The time will come during your medical training when you will have to think about intercalation. This is a year out of medical school to study something different (usually after your third or fourth year depending on your medical school). You may be thinking: why would anyone choose to extend an already long and gruelling medical course by an extra year? There’s a lot to consider…
Intercalation is not for everyone
First and foremost, intercalation is not for everyone. It doesn’t matter how much your tutors may promote it, or how many of your friends have chosen to do it, it may still not be the right choice for you. Whether this is because of financial reasons (having said that, if your reasons are purely financial then do speak to your medical school as there are plenty of scholarships and other options available) or simply because you cannot find a course you are particularly interested in, do not feel pressured into it. There have been students who have regretted their decision to intercalate, ended up spending a year feeling quite miserable or even failing it altogether! In short, if you don’t genuinely like it, DON’T DO IT!
Know what you want
It is important to know what you want to achieve by intercalating. You may want to develop certain skills such as laboratory skills, or writing a research paper. Some courses may be helpful for a future specialty such as an anatomy course for surgical specialties or a medical education course for the academic foundation programme and a career in education. Intercalating gives you the chance to explore a different city (this will give you better insight when applying for your future job). It is also a good chance to get involved in research since time will be more limited once you graduate, or you may simply want to take a break from medicine altogether, chose to do a degree in philosophy, or develop your extracurricular activities!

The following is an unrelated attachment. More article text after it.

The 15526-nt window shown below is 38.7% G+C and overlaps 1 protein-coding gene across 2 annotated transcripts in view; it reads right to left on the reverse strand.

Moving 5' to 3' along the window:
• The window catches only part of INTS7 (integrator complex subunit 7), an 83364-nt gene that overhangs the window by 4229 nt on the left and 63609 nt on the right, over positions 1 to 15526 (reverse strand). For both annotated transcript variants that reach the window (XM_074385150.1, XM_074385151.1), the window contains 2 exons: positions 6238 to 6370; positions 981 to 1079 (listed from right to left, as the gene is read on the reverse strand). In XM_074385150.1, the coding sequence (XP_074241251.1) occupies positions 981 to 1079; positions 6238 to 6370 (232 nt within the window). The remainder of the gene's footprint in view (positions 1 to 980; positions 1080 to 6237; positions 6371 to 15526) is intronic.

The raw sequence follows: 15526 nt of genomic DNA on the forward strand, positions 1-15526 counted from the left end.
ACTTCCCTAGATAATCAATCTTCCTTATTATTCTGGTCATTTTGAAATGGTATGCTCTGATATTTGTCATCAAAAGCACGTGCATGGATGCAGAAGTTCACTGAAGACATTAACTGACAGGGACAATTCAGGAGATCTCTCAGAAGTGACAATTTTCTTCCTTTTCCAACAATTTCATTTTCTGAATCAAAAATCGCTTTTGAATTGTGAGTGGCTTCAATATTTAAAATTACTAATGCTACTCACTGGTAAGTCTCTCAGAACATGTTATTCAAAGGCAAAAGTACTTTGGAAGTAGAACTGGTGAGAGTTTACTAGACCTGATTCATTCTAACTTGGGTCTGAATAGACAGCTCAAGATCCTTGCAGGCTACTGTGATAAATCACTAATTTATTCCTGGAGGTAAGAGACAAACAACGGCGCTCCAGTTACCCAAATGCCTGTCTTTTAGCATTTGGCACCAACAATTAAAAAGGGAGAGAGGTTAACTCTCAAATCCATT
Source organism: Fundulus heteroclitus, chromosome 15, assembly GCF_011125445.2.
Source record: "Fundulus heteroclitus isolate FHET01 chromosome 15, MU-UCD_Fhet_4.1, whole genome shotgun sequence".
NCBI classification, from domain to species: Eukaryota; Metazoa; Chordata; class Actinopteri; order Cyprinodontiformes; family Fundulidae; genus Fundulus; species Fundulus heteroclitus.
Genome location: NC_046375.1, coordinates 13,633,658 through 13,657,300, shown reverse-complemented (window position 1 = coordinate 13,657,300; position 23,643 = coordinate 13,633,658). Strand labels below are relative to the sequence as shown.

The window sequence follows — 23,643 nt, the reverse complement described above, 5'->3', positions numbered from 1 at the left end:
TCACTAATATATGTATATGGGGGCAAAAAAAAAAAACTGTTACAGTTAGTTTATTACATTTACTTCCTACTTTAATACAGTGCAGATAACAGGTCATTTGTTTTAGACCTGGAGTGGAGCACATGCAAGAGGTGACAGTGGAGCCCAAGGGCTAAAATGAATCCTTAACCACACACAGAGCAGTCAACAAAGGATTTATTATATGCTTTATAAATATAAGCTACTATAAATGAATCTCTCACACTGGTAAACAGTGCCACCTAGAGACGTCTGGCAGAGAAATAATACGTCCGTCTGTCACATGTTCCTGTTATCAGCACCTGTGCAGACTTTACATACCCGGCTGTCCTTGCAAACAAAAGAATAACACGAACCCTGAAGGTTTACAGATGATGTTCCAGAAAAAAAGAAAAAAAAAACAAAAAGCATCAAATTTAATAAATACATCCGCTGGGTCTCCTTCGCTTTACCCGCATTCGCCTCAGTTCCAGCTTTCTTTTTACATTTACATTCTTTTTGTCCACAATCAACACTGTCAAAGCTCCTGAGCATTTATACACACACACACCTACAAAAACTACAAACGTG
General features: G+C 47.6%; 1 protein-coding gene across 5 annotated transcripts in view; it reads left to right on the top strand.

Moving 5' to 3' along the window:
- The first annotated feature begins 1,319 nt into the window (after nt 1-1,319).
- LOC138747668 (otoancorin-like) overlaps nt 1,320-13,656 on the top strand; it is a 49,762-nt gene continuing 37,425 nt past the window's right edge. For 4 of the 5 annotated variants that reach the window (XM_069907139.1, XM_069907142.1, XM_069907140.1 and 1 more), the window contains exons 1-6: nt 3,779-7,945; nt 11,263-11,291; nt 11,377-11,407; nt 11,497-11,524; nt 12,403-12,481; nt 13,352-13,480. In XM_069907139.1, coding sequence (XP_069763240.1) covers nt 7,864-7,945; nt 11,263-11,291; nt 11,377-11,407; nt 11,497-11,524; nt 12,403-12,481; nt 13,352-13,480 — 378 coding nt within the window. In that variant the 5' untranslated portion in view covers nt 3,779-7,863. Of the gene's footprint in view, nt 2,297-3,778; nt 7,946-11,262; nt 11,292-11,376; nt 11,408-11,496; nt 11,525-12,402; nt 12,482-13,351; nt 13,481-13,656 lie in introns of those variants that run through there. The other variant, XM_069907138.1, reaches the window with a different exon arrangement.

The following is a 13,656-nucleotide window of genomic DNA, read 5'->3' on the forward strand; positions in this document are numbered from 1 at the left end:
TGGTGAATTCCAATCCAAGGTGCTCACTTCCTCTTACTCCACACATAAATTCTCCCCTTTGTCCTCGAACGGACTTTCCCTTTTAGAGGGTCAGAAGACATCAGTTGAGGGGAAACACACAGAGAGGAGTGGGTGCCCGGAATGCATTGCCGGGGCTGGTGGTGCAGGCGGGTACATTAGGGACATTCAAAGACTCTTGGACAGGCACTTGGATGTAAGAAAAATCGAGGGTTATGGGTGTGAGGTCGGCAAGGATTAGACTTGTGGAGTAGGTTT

The points system
When it comes to applying for your first job on the Foundation Programme, your overall application score is measured by your rank in your medical school, any previous degrees or publications and your score on the situational judgement test (see the NHS Foundation Programme page for more info on the application process). One very attractive aspect of intercalating is that it can give you some extra points, which could make the difference when applying for competitive posts. Whilst this is important to consider, do not let it be the only reason for intercalating as it can easily backfire. Think about timings – for example, for some intercalated courses, you may be graduating after you apply for the foundation programme. More importantly, it really isn’t worth wasting a whole year doing a course you are not enjoying, with all its added financial implications, and risk getting a low score that would not award you any points. Like I said before, if you are not interested in any course in particular, better not to intercalate.
Finally, once you’ve decided you are intercalating, try to make the most of it by networking with people and moving out of your comfort zones. Don’t just stick with other medics, especially if you are intercalating at the same university. Whilst it’s fun and easy to get along with people from similar backgrounds and feel comfortable with what’s familiar, you will not get much other opportunity to work with non-medics. From quite early on, our whole world seems to revolve around medicine, so take advantage of this opportunity, talk to as many people as you can – you’ll be surprised by how much you can learn from others.